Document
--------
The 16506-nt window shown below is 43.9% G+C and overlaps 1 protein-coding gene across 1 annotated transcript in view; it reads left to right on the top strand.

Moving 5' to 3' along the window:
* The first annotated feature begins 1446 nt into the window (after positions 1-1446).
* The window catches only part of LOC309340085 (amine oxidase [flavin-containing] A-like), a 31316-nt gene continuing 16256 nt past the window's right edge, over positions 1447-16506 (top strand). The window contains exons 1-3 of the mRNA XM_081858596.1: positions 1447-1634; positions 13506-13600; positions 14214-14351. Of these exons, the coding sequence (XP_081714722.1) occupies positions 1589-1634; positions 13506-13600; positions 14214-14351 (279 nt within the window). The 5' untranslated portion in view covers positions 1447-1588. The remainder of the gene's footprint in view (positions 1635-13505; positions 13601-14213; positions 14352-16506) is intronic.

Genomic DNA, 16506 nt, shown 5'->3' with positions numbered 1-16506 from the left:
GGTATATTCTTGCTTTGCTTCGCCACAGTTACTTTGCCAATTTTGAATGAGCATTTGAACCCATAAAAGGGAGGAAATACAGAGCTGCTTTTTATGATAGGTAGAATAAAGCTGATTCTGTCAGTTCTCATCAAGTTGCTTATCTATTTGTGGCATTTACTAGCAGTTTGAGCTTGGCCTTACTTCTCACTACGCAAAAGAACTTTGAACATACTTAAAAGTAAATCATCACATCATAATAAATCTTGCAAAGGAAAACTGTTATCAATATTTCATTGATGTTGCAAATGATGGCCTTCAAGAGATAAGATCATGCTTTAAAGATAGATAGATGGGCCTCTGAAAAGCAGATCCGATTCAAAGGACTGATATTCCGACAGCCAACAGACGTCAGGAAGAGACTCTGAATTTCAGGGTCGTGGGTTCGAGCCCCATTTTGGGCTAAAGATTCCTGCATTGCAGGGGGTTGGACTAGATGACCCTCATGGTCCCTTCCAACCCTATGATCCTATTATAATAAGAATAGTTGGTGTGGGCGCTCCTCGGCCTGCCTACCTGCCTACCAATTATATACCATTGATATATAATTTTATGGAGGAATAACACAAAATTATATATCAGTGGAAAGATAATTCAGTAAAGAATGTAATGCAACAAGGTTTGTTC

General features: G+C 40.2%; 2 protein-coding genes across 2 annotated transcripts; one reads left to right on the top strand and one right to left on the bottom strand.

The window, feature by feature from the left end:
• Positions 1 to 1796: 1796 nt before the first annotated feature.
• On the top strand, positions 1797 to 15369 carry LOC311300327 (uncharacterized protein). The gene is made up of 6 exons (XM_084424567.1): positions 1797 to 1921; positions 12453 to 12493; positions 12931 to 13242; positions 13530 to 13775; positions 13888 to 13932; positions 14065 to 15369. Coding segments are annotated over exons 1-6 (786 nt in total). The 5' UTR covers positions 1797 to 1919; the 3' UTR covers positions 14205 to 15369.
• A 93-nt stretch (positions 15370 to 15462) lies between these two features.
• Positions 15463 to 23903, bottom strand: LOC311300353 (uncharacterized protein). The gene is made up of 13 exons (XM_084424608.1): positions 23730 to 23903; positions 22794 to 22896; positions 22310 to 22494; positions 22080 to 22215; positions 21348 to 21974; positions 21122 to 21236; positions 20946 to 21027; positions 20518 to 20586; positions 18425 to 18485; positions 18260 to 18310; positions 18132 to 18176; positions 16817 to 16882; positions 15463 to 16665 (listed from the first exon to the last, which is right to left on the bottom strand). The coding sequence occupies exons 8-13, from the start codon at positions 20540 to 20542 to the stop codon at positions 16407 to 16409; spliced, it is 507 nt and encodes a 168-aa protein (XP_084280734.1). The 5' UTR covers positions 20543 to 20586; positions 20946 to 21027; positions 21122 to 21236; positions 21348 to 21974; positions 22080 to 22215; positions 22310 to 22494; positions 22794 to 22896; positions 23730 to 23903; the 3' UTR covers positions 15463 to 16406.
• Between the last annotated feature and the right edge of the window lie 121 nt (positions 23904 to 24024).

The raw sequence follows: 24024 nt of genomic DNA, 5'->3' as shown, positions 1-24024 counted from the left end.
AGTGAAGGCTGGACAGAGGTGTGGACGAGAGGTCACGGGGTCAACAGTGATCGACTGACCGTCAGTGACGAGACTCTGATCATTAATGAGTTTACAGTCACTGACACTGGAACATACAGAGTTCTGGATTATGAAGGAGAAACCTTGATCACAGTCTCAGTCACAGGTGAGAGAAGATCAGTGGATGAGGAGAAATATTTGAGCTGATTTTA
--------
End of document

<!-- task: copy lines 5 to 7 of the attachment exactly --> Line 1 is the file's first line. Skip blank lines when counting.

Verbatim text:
Genomic DNA, 16506 nt, shown 5'->3' with positions numbered 1-16506 from the left:
GGTATATTCTTGCTTTGCTTCGCCACAGTTACTTTGCCAATTTTGAATGAGCATTTGAACCCATAAAAGGGAGGAAATACAGAGCTGCTTTTTATGATAGGTAGAATAAAGCTGATTCTGTCAGTTCTCATCAAGTTGCTTATCTATTTGTGGCATTTACTAGCAGTTTGAGCTTGGCCTTACTTCTCACTACGCAAAAGAACTTTGAACATACTTAAAAGTAAATCATCACATCATAATAAATCTTGCAAAGGAAAACTGTTATCAATATTTCATTGATGTTGCAAATGATGGCCTTCAAGAGATAAGATCATGCTTTAAAGATAGATAGATGGGCCTCTGAAAAGCAGATCCGATTCAAAGGACTGATATTCCGACAGCCAACAGACGTCAGGAAGAGACTCTGAATTTCAGGGTCGTGGGTTCGAGCCCCATTTTGGGCTAAAGATTCCTGCATTGCAGGGGGTTGGACTAGATGACCCTCATGGTCCCTTCCAACCCTATGATCCTATTATAATAAGAATAGTTGGTGTGGGCGCTCCTCGGCCTGCCTACCTGCCTACCAATTATATACCATTGATATATAATTTTATGGAGGAATAACACAAAATTATATATCAGTGGAAAGATAATTCAGTAAAGAATGTAATGCAACAAGGTTTGTTC

General features: G+C 40.2%; 2 protein-coding genes across 2 annotated transcripts; one reads left to right on the top strand and one right to left on the bottom strand.